Delusions and caution undone, kicks, smaller and stampier, returned. Fear rose ever present between them, a black tension, no space for anything else. Permanent. Her only excursions were Brenda’s occasional postal deliveries and the elaborate shared pantomimes with the wheelchair, the crutches with their carefully padded handles, the artificial heaving of him in and out of the car at the supermarket, the pub. She breathes in his sweat, stinking stale like onions and still intoxicating and fights tears for all those lost promises. He likes to see her cry in public, adds drama and pathos to his situation, makes him a hero in his own play. Sometimes he pinches the underside of her arm to help her along. He says it’s just his way, and “I know it doesn’t really hurt, eh girl, does it?” as he pinches again, twists and watches for the tears.
But the post was another thing. He can’t risk some nosy parker coming looking for a missing gardening catalogue or water bill, so he sends her out to take it to the right house. It was a cherished freedom and she wondered if there would ever be a day when she would have the courage to ask for help, tell some stranger on a rainy doorstep she needs a friend, not even a friend, just someone, anyone who could break the crushing spell, help her break her silence.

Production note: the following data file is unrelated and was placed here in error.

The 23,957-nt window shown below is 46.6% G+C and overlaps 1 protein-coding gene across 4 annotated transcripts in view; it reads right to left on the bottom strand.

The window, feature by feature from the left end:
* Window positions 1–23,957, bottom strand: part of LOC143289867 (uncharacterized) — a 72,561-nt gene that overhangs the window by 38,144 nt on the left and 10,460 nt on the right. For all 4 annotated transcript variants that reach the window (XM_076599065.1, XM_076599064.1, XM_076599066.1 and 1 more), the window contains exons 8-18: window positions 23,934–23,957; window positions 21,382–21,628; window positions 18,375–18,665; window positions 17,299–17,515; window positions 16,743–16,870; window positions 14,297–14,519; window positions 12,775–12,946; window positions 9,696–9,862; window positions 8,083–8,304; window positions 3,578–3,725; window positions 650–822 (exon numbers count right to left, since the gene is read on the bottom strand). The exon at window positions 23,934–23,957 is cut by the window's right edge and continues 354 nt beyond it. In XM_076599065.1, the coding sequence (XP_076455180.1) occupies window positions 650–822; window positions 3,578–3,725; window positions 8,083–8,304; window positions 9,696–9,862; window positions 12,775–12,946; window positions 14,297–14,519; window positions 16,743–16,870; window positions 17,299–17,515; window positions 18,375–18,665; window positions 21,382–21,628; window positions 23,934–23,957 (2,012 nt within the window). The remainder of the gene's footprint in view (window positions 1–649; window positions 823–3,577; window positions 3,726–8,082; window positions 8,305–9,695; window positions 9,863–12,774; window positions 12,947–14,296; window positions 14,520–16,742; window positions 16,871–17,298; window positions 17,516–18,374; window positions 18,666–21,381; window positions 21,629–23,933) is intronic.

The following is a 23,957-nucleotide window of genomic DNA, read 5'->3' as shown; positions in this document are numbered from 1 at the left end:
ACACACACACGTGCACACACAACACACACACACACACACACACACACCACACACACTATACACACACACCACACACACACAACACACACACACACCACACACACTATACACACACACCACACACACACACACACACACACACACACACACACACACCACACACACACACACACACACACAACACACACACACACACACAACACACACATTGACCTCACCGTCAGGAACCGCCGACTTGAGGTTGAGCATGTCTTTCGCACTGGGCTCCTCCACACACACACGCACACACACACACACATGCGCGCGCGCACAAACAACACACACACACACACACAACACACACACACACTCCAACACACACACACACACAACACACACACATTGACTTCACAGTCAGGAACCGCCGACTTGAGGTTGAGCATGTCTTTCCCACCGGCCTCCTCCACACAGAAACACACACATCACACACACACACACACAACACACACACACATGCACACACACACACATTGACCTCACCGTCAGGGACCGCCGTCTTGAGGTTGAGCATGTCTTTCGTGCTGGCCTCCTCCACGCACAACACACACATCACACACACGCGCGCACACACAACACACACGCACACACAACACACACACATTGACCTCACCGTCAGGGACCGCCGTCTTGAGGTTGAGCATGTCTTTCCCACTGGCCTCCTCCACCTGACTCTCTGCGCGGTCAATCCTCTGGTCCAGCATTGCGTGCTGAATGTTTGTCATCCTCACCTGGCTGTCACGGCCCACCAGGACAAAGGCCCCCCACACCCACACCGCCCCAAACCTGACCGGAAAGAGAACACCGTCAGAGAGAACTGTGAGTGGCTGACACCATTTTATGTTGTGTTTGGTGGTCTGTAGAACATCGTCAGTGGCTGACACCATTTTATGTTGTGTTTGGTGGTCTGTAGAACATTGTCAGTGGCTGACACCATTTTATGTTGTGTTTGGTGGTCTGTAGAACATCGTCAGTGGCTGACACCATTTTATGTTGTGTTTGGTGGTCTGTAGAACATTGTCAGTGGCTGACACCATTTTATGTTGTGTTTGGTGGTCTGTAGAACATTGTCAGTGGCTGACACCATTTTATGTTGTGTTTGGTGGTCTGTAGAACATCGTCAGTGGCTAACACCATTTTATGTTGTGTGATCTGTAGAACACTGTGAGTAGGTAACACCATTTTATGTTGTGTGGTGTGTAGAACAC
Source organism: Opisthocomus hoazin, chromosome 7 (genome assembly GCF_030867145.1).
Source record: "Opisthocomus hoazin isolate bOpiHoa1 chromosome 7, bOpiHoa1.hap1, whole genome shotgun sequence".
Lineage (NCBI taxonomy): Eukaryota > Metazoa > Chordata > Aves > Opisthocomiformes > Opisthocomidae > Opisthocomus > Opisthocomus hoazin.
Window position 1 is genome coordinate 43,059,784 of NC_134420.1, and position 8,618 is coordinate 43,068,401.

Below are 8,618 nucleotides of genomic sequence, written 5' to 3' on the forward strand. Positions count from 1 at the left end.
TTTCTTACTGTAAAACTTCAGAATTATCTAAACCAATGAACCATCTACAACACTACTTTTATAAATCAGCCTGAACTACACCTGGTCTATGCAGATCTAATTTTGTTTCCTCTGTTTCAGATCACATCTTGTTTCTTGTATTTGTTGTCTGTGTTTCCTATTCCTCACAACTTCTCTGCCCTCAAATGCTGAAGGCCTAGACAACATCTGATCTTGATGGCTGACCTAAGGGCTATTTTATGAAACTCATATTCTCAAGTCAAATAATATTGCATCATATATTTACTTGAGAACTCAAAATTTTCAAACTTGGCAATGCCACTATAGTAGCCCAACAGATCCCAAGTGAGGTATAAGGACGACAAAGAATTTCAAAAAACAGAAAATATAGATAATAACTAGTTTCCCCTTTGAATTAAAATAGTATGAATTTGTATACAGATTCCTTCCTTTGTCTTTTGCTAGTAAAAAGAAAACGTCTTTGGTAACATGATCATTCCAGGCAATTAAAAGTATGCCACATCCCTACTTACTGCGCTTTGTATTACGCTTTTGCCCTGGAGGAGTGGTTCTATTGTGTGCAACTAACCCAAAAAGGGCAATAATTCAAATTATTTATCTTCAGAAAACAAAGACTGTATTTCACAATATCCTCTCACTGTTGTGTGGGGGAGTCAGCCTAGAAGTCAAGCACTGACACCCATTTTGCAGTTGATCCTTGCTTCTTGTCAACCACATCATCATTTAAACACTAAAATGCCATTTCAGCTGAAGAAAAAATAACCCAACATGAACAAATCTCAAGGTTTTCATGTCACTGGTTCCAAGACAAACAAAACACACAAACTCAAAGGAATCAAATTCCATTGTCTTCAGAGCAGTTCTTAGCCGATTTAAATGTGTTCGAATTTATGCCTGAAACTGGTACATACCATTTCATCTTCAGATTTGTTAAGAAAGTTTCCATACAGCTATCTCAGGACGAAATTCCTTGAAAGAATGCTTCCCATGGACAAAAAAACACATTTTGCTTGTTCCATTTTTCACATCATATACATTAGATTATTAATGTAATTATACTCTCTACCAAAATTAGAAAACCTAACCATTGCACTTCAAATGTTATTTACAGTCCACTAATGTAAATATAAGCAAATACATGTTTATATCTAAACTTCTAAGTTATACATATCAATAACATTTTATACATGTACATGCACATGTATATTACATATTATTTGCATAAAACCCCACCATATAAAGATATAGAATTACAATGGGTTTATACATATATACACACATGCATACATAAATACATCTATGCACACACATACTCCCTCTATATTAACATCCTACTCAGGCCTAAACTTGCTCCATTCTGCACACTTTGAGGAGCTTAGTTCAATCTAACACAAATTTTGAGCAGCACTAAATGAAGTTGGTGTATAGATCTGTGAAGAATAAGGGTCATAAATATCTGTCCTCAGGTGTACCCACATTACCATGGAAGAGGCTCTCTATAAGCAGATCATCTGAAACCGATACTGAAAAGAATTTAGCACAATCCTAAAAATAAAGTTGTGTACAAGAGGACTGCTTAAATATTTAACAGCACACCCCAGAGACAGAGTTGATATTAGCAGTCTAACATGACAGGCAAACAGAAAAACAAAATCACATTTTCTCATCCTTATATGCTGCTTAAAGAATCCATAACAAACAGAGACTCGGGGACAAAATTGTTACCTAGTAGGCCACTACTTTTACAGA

Late on Sunday afternoon she brings him a cup of tea and a cake, standing patient until he’s woken fully from his nap and is ready to take it. She hopes the tea won’t go cold. Dismissed and sitting quietly in her scruffy chair, Brenda watches him go through yesterday’s post, looking for his next appointment letter, his betting statement. He tosses a handful of letters onto the carpet and grunts. “You’d better get these back before they miss them and come asnooping”. Brenda’s never dared question why he thought people would come to them in search of lost post. She looks at him, warily, considering the safest way to answer. He’s giving her a mock grin, as he bites into his Bakewell tart, though the grin looks like a smile. She smiles back, as she turns on the television and hands him the remote. Before she leaves Brenda empties the ashtray and brings him another beer. She takes away his empty cup and plate. Dutiful, caring, pretending she’s still in love not fear. “Shan’t be long” she trills and coat in hand heads out of the little bungalow towards the lane.
She knew she wouldn’t be long as soon as she felt the hard cold rain pelting down on her head. She knew she wouldn’t be long because the threat of his anger would drive her back, before any sort of long had a chance to take hold. She knew she wouldn’t be long because she never was, never was. She knew. The lane is slick seal grey with debris from the windy storms strewn across her path. Dead colours and icy air. Transient sticks and leaves buffeted in the wind. Rainmade bumps of stones and mud a random little landscape, fettered and passive earth and air. But there are no walls and for a few scant minutes no fear.